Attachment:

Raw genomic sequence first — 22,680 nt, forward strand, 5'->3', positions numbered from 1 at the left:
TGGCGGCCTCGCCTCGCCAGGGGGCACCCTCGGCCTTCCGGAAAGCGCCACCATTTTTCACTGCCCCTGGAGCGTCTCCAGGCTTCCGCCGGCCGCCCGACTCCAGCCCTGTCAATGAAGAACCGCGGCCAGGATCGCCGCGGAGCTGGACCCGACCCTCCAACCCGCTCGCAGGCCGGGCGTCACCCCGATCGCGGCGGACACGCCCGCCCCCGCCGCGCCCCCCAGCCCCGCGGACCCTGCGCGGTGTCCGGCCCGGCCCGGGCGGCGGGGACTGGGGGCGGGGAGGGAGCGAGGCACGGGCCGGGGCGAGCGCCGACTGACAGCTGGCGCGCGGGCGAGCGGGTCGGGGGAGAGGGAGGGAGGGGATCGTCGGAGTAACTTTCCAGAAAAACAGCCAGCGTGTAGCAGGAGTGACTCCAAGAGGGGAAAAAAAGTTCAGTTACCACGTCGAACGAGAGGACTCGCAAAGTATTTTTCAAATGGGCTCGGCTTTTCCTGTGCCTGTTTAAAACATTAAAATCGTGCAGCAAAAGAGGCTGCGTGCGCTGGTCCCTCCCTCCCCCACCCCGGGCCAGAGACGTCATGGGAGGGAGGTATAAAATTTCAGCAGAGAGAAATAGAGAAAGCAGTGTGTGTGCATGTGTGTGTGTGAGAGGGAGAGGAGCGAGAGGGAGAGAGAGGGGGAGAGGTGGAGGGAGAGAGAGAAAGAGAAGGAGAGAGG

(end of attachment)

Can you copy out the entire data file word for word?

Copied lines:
Raw genomic sequence first — 22,680 nt, forward strand, 5'->3', positions numbered from 1 at the left:
TGGCGGCCTCGCCTCGCCAGGGGGCACCCTCGGCCTTCCGGAAAGCGCCACCATTTTTCACTGCCCCTGGAGCGTCTCCAGGCTTCCGCCGGCCGCCCGACTCCAGCCCTGTCAATGAAGAACCGCGGCCAGGATCGCCGCGGAGCTGGACCCGACCCTCCAACCCGCTCGCAGGCCGGGCGTCACCCCGATCGCGGCGGACACGCCCGCCCCCGCCGCGCCCCCCAGCCCCGCGGACCCTGCGCGGTGTCCGGCCCGGCCCGGGCGGCGGGGACTGGGGGCGGGGAGGGAGCGAGGCACGGGCCGGGGCGAGCGCCGACTGACAGCTGGCGCGCGGGCGAGCGGGTCGGGGGAGAGGGAGGGAGGGGATCGTCGGAGTAACTTTCCAGAAAAACAGCCAGCGTGTAGCAGGAGTGACTCCAAGAGGGGAAAAAAAGTTCAGTTACCACGTCGAACGAGAGGACTCGCAAAGTATTTTTCAAATGGGCTCGGCTTTTCCTGTGCCTGTTTAAAACATTAAAATCGTGCAGCAAAAGAGGCTGCGTGCGCTGGTCCCTCCCTCCCCCACCCCGGGCCAGAGACGTCATGGGAGGGAGGTATAAAATTTCAGCAGAGAGAAATAGAGAAAGCAGTGTGTGTGCATGTGTGTGTGTGAGAGGGAGAGGAGCGAGAGGGAGAGAGAGGGGGAGAGGTGGAGGGAGAGAGAGAAAGAGAAGGAGAGAGG